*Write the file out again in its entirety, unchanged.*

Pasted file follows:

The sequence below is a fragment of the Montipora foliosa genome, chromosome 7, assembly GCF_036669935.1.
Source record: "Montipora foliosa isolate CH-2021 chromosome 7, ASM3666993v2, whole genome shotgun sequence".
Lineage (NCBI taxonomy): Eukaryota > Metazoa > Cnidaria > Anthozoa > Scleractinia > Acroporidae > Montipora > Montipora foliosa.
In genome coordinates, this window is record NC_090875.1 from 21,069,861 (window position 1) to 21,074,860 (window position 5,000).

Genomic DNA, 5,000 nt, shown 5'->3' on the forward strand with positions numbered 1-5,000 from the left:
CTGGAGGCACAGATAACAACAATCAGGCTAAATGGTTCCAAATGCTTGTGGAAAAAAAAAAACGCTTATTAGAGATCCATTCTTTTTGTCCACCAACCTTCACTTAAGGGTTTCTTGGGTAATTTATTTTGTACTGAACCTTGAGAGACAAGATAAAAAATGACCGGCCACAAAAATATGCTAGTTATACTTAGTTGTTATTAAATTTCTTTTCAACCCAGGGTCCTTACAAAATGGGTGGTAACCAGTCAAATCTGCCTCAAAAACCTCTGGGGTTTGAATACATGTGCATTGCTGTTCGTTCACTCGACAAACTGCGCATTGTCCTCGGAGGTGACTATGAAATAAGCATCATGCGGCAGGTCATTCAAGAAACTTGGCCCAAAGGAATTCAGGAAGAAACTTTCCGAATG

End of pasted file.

The sequence below is a fragment of the Montipora foliosa genome, chromosome 7, assembly GCF_036669935.1.
Source record: "Montipora foliosa isolate CH-2021 chromosome 7, ASM3666993v2, whole genome shotgun sequence".
Lineage (NCBI taxonomy): Eukaryota > Metazoa > Cnidaria > Anthozoa > Scleractinia > Acroporidae > Montipora > Montipora foliosa.
In genome coordinates, this window is record NC_090875.1 from 21,069,861 (window position 1) to 21,074,860 (window position 5,000).

Genomic DNA, 5,000 nt, shown 5'->3' on the forward strand with positions numbered 1-5,000 from the left:
CTGGAGGCACAGATAACAACAATCAGGCTAAATGGTTCCAAATGCTTGTGGAAAAAAAAAAACGCTTATTAGAGATCCATTCTTTTTGTCCACCAACCTTCACTTAAGGGTTTCTTGGGTAATTTATTTTGTACTGAACCTTGAGAGACAAGATAAAAAATGACCGGCCACAAAAATATGCTAGTTATACTTAGTTGTTATTAAATTTCTTTTCAACCCAGGGTCCTTACAAAATGGGTGGTAACCAGTCAAATCTGCCTCAAAAACCTCTGGGGTTTGAATACATGTGCATTGCTGTTCGTTCACTCGACAAACTGCGCATTGTCCTCGGAGGTGACTATGAAATAAGCATCATGCGGCAGGTCATTCAAGAAACTTGGCCCAAAGGAATTCAGGAAGAAACTTTCCGAATG